Edinburgh-based NatWest was nationalised during the 2008 and 2009 financial crisis, with several multibillion-pound bailouts resulting in an 84% stake for the UK taxpayer in what was then known as the RBS Group. Since then, the government has been gradually decreasing its stake through market sales and buybacks by NatWest.

UK Chancellor Jeremy Hunt recently announced plans to begin selling the government’s remaining stake to retail investors as early as this summer. However, this plan was cast into doubt by the announcement of a general election scheduled for July 4.

 

  • UK RETAIL SALES SURGE IN MAY – CBI

UK retail sales surged in May, as reported by a closely-watched survey on Tuesday, while selling price inflation continued to decline.

According to the latest Distributive Trades Survey from the Confederation of British Industry (CBI), retail sales volumes increased at their fastest rate since December, achieving a weighted balance of 8%. This marks a significant improvement from April’s balance of -44. Sales were considered average for the time of year, with a balance of 2, the strongest outcome in eight months.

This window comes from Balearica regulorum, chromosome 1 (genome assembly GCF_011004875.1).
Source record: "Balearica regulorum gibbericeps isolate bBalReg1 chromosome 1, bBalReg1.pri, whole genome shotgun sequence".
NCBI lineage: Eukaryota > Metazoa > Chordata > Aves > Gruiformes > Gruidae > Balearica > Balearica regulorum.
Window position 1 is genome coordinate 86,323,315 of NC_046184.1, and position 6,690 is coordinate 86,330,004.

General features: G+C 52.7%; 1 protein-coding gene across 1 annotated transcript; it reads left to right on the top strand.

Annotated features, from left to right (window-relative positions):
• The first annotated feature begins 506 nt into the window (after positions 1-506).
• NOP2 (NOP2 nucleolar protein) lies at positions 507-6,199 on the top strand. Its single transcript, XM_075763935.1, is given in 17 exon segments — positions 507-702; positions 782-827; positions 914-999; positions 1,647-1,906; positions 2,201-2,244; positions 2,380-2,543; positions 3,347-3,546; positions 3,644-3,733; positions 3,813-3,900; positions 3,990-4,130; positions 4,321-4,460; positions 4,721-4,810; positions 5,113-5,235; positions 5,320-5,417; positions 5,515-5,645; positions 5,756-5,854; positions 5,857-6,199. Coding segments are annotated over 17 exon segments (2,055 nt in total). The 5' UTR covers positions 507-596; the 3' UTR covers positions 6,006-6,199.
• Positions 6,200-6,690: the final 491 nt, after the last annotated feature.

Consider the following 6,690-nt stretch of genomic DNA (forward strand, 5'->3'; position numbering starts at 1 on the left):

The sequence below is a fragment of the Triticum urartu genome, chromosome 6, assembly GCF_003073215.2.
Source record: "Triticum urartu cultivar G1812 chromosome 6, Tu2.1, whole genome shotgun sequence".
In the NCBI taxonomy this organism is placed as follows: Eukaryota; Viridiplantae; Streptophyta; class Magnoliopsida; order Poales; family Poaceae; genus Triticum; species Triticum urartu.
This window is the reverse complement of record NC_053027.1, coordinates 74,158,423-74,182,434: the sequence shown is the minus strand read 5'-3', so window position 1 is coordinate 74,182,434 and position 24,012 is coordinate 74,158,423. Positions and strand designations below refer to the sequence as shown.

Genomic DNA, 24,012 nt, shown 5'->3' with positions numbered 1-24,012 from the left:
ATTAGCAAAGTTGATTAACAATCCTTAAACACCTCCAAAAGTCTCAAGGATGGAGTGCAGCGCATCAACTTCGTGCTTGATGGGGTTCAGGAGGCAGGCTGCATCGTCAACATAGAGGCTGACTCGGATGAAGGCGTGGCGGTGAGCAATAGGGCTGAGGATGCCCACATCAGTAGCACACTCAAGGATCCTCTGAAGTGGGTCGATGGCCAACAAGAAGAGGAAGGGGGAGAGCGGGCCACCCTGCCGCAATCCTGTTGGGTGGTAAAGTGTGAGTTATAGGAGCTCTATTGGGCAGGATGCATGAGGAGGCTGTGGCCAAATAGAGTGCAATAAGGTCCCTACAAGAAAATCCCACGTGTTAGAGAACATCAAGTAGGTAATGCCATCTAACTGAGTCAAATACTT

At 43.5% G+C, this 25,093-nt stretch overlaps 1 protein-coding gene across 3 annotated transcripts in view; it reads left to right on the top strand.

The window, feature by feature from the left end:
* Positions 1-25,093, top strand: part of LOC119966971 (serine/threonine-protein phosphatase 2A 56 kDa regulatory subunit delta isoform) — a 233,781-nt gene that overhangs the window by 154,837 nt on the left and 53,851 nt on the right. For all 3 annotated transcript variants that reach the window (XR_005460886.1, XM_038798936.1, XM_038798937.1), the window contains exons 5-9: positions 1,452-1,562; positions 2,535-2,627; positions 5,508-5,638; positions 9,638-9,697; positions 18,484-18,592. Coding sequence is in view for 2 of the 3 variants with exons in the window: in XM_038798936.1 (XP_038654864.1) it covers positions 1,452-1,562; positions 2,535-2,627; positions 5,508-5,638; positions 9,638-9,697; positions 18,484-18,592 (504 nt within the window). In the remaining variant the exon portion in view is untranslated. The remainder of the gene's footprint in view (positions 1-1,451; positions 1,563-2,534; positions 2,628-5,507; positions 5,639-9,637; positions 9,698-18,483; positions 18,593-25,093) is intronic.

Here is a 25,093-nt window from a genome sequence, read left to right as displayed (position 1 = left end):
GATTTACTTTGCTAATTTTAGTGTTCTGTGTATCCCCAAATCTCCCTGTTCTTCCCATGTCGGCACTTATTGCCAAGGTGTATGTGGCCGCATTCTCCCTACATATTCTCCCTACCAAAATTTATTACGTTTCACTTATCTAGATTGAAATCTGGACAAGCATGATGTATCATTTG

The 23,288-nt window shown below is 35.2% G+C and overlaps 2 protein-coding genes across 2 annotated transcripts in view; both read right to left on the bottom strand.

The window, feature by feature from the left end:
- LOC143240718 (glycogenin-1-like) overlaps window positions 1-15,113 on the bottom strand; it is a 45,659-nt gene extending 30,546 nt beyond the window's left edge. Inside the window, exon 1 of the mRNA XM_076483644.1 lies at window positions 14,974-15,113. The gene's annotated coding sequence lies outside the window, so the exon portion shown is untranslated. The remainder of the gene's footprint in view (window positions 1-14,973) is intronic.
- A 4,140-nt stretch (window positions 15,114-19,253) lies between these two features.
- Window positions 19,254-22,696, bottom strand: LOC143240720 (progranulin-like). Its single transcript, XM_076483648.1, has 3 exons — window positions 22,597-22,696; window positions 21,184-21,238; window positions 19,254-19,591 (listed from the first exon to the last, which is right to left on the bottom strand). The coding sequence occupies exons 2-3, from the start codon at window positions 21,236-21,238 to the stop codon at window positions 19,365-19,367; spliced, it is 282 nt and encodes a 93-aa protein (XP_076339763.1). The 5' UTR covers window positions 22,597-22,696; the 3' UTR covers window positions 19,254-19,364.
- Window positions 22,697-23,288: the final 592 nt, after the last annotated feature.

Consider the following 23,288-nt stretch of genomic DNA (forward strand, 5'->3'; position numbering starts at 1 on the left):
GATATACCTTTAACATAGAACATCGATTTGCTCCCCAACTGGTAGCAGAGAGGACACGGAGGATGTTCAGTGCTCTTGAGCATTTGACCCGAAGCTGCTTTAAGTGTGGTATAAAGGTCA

The CBI also noted that selling price inflation eased “considerably,” with the balance dropping to 20 from February’s high of 54. This puts selling price inflation at its lowest level since August 2020.

However, retailers anticipate a decline in sales volumes next month, with a balance of -4, although this is still broadly in line with seasonal expectations.

 

  • ROYAL MAIL OWNERS AGREE TO £5BN TAKEOVER OFFER

The board of the company that owns Royal Mail has agreed to a formal takeover offer for the 500-year-old organisation.

Czech billionaire Daniel Kretinsky has firmed up an offer of £5bn, including assumed debts, for the company which employs more than 150,000 people.